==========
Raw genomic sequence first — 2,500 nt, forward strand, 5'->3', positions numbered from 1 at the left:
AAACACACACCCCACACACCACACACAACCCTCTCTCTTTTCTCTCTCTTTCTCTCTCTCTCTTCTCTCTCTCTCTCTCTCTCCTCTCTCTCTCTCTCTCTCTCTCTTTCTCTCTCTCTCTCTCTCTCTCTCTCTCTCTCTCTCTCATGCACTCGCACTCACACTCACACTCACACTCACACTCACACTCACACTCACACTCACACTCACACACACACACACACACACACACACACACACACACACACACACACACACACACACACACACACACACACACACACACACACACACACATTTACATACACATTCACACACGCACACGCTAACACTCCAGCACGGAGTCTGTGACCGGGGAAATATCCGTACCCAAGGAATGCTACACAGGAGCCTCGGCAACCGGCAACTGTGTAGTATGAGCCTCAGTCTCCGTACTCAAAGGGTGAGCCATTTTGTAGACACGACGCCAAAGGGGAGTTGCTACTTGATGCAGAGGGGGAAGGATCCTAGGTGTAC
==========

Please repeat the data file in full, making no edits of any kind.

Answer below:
Raw genomic sequence first — 2,500 nt, forward strand, 5'->3', positions numbered from 1 at the left:
AAACACACACCCCACACACCACACACAACCCTCTCTCTTTTCTCTCTCTTTCTCTCTCTCTCTTCTCTCTCTCTCTCTCTCTCCTCTCTCTCTCTCTCTCTCTCTCTTTCTCTCTCTCTCTCTCTCTCTCTCTCTCTCTCTCTCTCATGCACTCGCACTCACACTCACACTCACACTCACACTCACACTCACACTCACACTCACACTCACACACACACACACACACACACACACACACACACACACACACACACACACACACACACACACACACACACACACACACACACACACACATTTACATACACATTCACACACGCACACGCTAACACTCCAGCACGGAGTCTGTGACCGGGGAAATATCCGTACCCAAGGAATGCTACACAGGAGCCTCGGCAACCGGCAACTGTGTAGTATGAGCCTCAGTCTCCGTACTCAAAGGGTGAGCCATTTTGTAGACACGACGCCAAAGGGGAGTTGCTACTTGATGCAGAGGGGGAAGGATCCTAGGTGTAC